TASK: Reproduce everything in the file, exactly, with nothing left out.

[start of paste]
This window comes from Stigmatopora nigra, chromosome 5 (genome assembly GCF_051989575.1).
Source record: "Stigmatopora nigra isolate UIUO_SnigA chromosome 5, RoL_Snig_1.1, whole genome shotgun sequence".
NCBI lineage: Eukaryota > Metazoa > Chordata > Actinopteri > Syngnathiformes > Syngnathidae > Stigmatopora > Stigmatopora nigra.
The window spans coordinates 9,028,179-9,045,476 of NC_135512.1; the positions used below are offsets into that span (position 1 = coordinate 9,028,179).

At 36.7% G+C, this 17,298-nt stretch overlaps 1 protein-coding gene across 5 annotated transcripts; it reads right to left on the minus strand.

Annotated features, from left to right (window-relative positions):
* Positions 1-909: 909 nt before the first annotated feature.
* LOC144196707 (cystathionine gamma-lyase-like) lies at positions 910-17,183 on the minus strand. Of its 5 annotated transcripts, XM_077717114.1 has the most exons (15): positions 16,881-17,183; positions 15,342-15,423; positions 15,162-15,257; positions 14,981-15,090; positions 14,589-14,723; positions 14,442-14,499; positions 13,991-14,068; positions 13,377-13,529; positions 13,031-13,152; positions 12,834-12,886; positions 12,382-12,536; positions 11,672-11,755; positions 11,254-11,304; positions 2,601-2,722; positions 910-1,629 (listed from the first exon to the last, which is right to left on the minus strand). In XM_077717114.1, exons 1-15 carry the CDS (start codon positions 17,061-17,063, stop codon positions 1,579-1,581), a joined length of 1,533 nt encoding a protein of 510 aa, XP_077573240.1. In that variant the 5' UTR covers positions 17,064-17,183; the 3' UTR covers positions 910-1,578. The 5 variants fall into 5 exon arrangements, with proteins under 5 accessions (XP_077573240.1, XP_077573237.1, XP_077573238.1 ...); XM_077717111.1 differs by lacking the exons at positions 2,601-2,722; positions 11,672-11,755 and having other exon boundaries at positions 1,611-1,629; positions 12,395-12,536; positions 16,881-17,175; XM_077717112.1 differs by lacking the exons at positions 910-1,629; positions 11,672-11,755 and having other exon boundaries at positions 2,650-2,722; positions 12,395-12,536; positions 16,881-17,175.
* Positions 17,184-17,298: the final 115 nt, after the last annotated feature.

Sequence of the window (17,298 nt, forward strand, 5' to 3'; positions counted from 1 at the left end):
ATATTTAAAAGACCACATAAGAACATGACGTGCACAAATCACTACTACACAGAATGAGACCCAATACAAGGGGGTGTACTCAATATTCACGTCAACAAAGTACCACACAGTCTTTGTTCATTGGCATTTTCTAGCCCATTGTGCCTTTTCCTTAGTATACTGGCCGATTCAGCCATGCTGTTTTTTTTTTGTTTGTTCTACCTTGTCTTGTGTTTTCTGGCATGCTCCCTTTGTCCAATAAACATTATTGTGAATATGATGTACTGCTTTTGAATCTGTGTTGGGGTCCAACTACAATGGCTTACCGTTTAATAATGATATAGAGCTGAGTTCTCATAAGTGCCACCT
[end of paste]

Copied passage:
This window comes from Stigmatopora nigra, chromosome 5 (genome assembly GCF_051989575.1).
Source record: "Stigmatopora nigra isolate UIUO_SnigA chromosome 5, RoL_Snig_1.1, whole genome shotgun sequence".
NCBI lineage: Eukaryota > Metazoa > Chordata > Actinopteri > Syngnathiformes > Syngnathidae > Stigmatopora > Stigmatopora nigra.
The window spans coordinates 9,028,179-9,045,476 of NC_135512.1; the positions used below are offsets into that span (position 1 = coordinate 9,028,179).

At 36.7% G+C, this 17,298-nt stretch overlaps 1 protein-coding gene across 5 annotated transcripts; it reads right to left on the minus strand.

Annotated features, from left to right (window-relative positions):
* Positions 1-909: 909 nt before the first annotated feature.
* LOC144196707 (cystathionine gamma-lyase-like) lies at positions 910-17,183 on the minus strand. Of its 5 annotated transcripts, XM_077717114.1 has the most exons (15): positions 16,881-17,183; positions 15,342-15,423; positions 15,162-15,257; positions 14,981-15,090; positions 14,589-14,723; positions 14,442-14,499; positions 13,991-14,068; positions 13,377-13,529; positions 13,031-13,152; positions 12,834-12,886; positions 12,382-12,536; positions 11,672-11,755; positions 11,254-11,304; positions 2,601-2,722; positions 910-1,629 (listed from the first exon to the last, which is right to left on the minus strand). In XM_077717114.1, exons 1-15 carry the CDS (start codon positions 17,061-17,063, stop codon positions 1,579-1,581), a joined length of 1,533 nt encoding a protein of 510 aa, XP_077573240.1. In that variant the 5' UTR covers positions 17,064-17,183; the 3' UTR covers positions 910-1,578. The 5 variants fall into 5 exon arrangements, with proteins under 5 accessions (XP_077573240.1, XP_077573237.1, XP_077573238.1 ...); XM_077717111.1 differs by lacking the exons at positions 2,601-2,722; positions 11,672-11,755 and having other exon boundaries at positions 1,611-1,629; positions 12,395-12,536; positions 16,881-17,175; XM_077717112.1 differs by lacking the exons at positions 910-1,629; positions 11,672-11,755 and having other exon boundaries at positions 2,650-2,722; positions 12,395-12,536; positions 16,881-17,175.
* Positions 17,184-17,298: the final 115 nt, after the last annotated feature.

Sequence of the window (17,298 nt, forward strand, 5' to 3'; positions counted from 1 at the left end):
ATATTTAAAAGACCACATAAGAACATGACGTGCACAAATCACTACTACACAGAATGAGACCCAATACAAGGGGGTGTACTCAATATTCACGTCAACAAAGTACCACACAGTCTTTGTTCATTGGCATTTTCTAGCCCATTGTGCCTTTTCCTTAGTATACTGGCCGATTCAGCCATGCTGTTTTTTTTTTGTTTGTTCTACCTTGTCTTGTGTTTTCTGGCATGCTCCCTTTGTCCAATAAACATTATTGTGAATATGATGTACTGCTTTTGAATCTGTGTTGGGGTCCAACTACAATGGCTTACCGTTTAATAATGATATAGAGCTGAGTTCTCATAAGTGCCACCT